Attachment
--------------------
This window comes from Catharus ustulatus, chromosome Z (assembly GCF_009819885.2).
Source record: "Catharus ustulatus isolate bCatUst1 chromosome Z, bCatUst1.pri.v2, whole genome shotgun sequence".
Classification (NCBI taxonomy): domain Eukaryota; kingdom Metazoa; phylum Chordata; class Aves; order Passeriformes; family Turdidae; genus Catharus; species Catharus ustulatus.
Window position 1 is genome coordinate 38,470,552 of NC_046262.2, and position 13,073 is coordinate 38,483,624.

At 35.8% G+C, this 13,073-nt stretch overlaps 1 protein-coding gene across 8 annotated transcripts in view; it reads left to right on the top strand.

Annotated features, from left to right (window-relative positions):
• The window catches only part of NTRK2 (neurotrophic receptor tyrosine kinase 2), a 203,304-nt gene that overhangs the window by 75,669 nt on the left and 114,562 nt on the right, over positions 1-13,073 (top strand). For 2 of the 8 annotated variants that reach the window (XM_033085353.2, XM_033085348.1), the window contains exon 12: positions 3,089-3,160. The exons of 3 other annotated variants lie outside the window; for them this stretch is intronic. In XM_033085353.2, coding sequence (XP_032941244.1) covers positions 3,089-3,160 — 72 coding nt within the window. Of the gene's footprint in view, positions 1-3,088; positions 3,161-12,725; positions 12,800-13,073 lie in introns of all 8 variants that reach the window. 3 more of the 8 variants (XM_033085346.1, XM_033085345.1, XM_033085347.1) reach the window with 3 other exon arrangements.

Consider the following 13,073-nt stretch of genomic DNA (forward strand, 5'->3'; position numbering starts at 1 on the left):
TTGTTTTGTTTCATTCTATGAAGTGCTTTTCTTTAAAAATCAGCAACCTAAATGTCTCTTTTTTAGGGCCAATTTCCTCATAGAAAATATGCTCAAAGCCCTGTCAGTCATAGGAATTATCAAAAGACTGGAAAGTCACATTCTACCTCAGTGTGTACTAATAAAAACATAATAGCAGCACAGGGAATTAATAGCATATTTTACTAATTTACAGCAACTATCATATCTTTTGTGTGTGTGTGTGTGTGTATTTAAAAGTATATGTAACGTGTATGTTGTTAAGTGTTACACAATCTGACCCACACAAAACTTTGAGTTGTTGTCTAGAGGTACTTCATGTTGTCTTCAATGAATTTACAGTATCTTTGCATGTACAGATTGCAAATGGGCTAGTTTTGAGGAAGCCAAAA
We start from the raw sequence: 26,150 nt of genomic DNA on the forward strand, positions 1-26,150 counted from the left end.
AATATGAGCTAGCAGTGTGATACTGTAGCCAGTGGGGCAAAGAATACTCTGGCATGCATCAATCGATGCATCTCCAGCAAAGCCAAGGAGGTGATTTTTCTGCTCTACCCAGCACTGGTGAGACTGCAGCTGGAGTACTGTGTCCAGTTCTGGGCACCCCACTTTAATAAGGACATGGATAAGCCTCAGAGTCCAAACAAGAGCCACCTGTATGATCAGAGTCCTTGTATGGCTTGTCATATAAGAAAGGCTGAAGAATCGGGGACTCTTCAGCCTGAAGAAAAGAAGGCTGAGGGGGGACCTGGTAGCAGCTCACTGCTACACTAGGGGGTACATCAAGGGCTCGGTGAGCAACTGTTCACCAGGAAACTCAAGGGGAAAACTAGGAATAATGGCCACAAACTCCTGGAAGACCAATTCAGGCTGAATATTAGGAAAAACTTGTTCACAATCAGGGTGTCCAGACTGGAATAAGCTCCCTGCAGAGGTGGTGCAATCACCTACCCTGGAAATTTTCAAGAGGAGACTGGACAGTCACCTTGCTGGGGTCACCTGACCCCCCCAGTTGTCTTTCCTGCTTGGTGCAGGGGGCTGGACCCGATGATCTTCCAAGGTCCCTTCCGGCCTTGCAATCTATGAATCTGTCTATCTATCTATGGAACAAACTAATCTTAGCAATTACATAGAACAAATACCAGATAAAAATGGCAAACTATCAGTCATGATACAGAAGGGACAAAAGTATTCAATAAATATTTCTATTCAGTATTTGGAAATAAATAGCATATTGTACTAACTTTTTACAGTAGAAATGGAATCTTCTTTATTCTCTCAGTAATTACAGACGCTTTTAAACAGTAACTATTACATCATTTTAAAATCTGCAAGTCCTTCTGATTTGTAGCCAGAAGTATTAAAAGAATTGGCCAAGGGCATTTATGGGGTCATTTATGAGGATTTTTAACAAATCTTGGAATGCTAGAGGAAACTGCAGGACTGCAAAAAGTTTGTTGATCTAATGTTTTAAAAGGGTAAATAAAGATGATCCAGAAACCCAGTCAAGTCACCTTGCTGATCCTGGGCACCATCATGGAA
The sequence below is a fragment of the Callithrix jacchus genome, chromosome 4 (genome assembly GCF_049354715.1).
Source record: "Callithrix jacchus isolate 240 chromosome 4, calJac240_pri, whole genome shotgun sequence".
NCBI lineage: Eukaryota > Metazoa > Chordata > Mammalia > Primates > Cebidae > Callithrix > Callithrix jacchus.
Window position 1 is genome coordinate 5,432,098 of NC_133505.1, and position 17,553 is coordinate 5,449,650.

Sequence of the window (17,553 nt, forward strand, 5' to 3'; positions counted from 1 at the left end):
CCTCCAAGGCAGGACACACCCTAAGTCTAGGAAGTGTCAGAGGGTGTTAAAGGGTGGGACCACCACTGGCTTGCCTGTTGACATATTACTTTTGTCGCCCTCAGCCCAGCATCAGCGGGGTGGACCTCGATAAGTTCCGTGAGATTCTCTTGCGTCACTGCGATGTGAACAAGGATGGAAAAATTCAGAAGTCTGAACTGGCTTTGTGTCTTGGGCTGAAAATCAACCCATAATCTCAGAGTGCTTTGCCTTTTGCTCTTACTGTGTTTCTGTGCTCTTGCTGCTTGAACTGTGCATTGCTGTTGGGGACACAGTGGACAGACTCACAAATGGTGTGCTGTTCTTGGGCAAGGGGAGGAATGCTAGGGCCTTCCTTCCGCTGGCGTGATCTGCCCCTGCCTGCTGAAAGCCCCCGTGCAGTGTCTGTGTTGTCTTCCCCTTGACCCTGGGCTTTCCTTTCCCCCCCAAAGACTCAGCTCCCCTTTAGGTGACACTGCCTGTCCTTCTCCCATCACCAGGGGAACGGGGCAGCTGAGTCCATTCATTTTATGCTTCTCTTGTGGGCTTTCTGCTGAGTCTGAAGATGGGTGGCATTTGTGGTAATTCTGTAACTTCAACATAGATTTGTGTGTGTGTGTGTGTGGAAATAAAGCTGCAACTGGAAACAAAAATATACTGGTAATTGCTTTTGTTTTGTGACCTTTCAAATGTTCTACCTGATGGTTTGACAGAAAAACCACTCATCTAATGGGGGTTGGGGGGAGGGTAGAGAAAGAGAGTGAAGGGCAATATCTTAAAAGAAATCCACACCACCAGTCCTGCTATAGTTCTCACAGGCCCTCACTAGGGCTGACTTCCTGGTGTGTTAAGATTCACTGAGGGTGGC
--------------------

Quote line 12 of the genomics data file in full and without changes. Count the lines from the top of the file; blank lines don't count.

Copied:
The sequence below is a fragment of the Callithrix jacchus genome, chromosome 4 (genome assembly GCF_049354715.1).